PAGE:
17 So God said to Noah, “This is the sign of the covenant I have established between me and all life on the earth.”

The Sons of Noah

18 The sons of Noah who came out of the ark were Shem, Ham and Japheth. (Ham was the father of Canaan.)
19 These were the three sons of Noah, and from them came the people who were scattered over the whole earth.

I remember seeing an interesting depiction of these three sons of Noah, implicating the skin color of each one. There is so much controversy surrounding the nature of this, that, while I feel it prudent to study it and research the possible correlations between all of it, I am not going to address it on this post. Just bringing up the subject matter for future reference, and to connect this with the possible origins we have on the different kinds of ethnicities and cultures that we can see all around the world. I think it is a fascinating study into our history, although the theories and opinions differ greatly between multiple groups and are highly debatable and ultimately inconclusive.
20 Noah, a man of the soil, proceeded to plant a vineyard.
21 When he drank some of its wine, he became drunk and lay uncovered inside his tent.

This is more of a personal opinion, but I am not a big drinker, and, to be quite frank, I don’t think anyone else should be either. There is so much conflict and drama when alcohol is in the mix, and it leads to drastic decisions that probably could have been avoided simply by not imbibing the drink. There are (conspiracy) theories as to why alcohol is called ‘spirits’ to begin with. Maybe there’s a perfectly good reason why it’s called that. And it’s also a good reason why we should stay away from it. A little bit of it here and there is fine, but when one crosses the line into “drunkenness”, it most definitely becomes a problem. The consumption of alcohol directly weakens our cognitive functions, and, in my conspiratorial opinion, leaves one wide open for spiritual possession and impaired judgement.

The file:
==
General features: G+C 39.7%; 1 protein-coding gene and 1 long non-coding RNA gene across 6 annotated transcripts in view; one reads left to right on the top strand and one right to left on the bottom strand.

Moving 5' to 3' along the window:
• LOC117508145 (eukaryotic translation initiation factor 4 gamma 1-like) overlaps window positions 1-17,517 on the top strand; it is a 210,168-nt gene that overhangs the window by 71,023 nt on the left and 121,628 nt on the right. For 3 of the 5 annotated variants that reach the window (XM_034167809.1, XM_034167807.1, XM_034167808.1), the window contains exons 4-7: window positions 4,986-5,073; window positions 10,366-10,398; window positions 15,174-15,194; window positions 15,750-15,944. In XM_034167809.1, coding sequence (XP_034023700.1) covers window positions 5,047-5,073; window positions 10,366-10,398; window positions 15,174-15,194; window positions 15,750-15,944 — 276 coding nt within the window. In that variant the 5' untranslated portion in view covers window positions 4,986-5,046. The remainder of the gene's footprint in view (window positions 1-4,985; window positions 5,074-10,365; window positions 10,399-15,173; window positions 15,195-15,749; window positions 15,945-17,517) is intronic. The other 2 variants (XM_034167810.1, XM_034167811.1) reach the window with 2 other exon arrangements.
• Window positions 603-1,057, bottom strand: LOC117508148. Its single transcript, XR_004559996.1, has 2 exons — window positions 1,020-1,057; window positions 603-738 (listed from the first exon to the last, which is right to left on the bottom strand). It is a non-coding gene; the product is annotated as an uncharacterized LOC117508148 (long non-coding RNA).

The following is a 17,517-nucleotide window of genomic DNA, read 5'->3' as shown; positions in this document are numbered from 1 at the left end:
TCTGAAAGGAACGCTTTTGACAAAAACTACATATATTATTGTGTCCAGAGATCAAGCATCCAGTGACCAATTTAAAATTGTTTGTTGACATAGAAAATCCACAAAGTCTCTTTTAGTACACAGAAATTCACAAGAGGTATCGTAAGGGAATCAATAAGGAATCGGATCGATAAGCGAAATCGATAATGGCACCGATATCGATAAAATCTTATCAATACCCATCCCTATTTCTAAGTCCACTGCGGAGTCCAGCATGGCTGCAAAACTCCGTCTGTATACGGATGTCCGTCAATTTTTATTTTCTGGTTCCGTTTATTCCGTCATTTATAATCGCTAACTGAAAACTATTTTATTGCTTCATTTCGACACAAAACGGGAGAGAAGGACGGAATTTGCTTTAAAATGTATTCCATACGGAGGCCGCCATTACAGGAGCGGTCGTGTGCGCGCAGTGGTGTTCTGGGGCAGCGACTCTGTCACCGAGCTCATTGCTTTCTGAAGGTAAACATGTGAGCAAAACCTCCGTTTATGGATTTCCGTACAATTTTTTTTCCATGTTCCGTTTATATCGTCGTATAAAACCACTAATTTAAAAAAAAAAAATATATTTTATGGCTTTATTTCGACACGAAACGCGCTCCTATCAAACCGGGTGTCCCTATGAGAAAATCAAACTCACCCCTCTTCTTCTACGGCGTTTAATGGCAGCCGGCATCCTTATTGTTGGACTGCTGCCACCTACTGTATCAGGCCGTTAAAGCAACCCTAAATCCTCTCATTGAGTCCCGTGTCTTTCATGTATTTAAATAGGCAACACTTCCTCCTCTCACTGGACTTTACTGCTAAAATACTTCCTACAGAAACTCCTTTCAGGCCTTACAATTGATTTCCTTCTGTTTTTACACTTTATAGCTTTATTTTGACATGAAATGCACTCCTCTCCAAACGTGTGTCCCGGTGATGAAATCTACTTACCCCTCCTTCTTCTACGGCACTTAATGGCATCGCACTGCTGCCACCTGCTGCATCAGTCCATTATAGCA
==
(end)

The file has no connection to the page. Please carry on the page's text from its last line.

22 Ham, the father of Canaan, saw his father naked and told his two brothers outside.
You wouldn’t think it simply by looking at this rather straight-forward statement, but it is, in fact, rife with hidden meaning. (That is, of course, contested, but what isn’t nowadays?)
When I first read this line, my mind automatically thought, “Well, so what? Noah’s son accidentally looked upon his drunken father’s nakedness. Is that really such a major deal? And his other sons simply took a garment and respectfully covered him. What’s to see here?”

23 But Shem and Japheth took a garment and laid it across their shoulders; then they walked in backward and covered their father’s naked body. Their faces were turned the other way so that they would not see their father naked.
But it wasn’t until I researched these verses that it made sense. What the term ‘saw his father naked‘ really means in Hebrew – is a euphemism for sleeping with his father’s wife.
Yes.
It means that Ham slept with his own mother.
Why Was Canaan Cursed?
This is of course, just one theory, but it’s the one that makes the most sense to me. After all, yes having someone take a peek at you while you’re laying naked is utterly embarrassing, but enough so to warrant cursing your own grandchild? Eh, not so much. However, a family member having an immoral relationship with another family member, especially one who you’re married to? And then to have that family member go behind your back and brag about it to other family members?…That makes more sense.
But that does raise the question as to why Noah cursed his grandchild to begin with and not Ham; the one who ACTUALLY committed the sin.

24 When Noah awoke from his wine and found out what his youngest son had done to him,
25 he said, “Cursed be Canaan! The lowest of slaves will he be to his brothers.”